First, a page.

The news travel throughout the land when The Schofield Kid (Jaimz Woolvett) seeks out retired gunslinger from Kansas, William Munny (Eastwood) to join him in killing the cowboys. He changed his ways from the drink, the cussing and the killing. He hasn’t picked up a gun in over a decade and doesn’t know if he could get back in the saddle.
Eventually, William takes him up on his offer. Along the way, William recruits his friend and another former gunslinger, Ned Logan (Morgan Freeman). Going on the way to Big Whiskey, the trio realizes some truths about themselves.
Meanwhile in Big Whiskey, a known marksman, English Bob (Richard Harris), known for killing Chinamen moseys onto the town with his biographer W.W. Beauchamp (Saul Rubinek). He is met with some resistance by Little Bill and the lawmen.
There is an ordinance says that all outlaws must surrender their weapons. Little Bill doesn’t want to be cut down by an assassin’s bullet in his town. He becomes more paranoid that another marksman is going to turn his town into a shooting gallery.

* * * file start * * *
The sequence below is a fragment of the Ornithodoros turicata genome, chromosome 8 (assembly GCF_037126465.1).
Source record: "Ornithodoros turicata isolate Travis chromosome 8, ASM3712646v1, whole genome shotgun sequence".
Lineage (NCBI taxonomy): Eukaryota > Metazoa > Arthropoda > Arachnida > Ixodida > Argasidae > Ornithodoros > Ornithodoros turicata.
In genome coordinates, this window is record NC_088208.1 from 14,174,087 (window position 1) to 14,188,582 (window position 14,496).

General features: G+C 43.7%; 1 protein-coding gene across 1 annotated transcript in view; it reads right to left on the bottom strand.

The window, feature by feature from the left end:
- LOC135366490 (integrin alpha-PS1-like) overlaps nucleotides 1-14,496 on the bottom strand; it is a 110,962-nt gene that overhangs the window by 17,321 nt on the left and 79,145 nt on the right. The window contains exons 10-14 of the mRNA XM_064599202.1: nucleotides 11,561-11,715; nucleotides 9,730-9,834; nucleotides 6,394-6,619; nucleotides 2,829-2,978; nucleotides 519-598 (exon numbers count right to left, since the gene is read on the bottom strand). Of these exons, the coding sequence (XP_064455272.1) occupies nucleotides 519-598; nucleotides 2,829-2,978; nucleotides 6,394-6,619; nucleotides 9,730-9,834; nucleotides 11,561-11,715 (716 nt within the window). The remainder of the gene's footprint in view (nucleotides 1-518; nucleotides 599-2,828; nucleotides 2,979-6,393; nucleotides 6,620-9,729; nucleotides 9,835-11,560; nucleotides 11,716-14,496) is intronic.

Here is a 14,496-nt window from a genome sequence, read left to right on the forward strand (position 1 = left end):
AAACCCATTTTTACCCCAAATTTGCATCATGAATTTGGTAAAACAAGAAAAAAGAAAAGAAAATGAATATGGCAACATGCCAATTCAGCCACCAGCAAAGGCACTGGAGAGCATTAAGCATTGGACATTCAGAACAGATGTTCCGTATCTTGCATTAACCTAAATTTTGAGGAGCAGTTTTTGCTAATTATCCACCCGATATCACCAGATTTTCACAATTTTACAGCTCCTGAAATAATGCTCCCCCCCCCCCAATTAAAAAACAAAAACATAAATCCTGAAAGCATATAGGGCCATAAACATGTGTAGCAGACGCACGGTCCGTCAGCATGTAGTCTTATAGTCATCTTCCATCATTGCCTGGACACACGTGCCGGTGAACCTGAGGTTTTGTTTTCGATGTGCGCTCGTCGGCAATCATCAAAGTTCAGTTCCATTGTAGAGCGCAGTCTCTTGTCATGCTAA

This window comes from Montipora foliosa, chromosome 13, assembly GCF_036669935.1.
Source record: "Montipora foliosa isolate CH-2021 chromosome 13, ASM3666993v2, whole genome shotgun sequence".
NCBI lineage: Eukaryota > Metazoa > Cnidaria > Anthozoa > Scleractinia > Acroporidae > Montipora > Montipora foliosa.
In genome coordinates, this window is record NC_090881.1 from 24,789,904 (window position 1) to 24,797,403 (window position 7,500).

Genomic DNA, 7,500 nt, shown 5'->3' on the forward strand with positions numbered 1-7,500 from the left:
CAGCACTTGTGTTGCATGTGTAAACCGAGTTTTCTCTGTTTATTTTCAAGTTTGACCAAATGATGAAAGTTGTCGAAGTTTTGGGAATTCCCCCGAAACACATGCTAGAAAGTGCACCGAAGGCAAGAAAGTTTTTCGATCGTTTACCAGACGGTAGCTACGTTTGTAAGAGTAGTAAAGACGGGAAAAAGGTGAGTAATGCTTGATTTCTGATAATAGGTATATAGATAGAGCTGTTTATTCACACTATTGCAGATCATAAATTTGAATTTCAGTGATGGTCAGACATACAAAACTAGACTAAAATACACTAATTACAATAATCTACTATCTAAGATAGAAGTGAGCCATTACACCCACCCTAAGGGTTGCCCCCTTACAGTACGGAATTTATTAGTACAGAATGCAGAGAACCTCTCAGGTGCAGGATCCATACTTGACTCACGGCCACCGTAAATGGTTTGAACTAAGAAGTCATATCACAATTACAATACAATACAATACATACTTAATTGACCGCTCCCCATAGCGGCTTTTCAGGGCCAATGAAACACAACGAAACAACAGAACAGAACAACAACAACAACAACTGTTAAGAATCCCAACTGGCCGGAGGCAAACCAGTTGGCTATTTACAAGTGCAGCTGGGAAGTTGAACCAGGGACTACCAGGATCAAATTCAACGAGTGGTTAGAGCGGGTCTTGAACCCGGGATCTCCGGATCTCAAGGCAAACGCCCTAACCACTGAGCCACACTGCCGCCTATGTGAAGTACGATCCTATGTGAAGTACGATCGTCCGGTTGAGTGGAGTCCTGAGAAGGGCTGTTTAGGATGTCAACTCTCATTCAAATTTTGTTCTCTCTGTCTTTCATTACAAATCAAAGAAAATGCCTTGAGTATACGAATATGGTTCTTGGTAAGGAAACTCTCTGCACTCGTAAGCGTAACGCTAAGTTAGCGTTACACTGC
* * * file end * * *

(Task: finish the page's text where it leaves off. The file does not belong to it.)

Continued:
This quiet film might not sit well with rough and tough, shoot ‘em up kind of viewer. I thought this was subdued brilliance. The shadows filled the scenes in dark bars or dimly lit rooms like a film noir. You get the sense of authenticity when see this film.
The themes of regret and redemption interwoven throughout the movie with William going back to life of being a criminal after her has made a promise to his dead wife or the way that The Schofield Kid reacted towards the end of the movie about killing a man.
Judgment: A fascinating portrait of gunslingers way past their prime in the Old West.
“Anybody can lose one fight, anybody can lose once, you’ll come back from this you’ll be champion of the world.”
It has been five years since I saw Clint Eastwood’s Million Dollar Baby in theater when it was on the shortlist to clench the Oscar for Best Picture. I thought that I might see this movie again to see if I had the same reaction I did then.
The movie won four including, Best Picture, Best Director: Clint Eastwood, Best Actress: Hilary Swank and Best Supporting Actor: Morgan Freeman. It currently #144 of all time on IMDB. This was my top favorite film of 2004.
The movie deals with an aging trainer/manager, Frankie Dunn (Eastwood) that loses his best male boxer, Big Willie (Mike Coulter) to a rival manager, Mickey Mack (Bruce MacVittie) in order for his to get a title shot.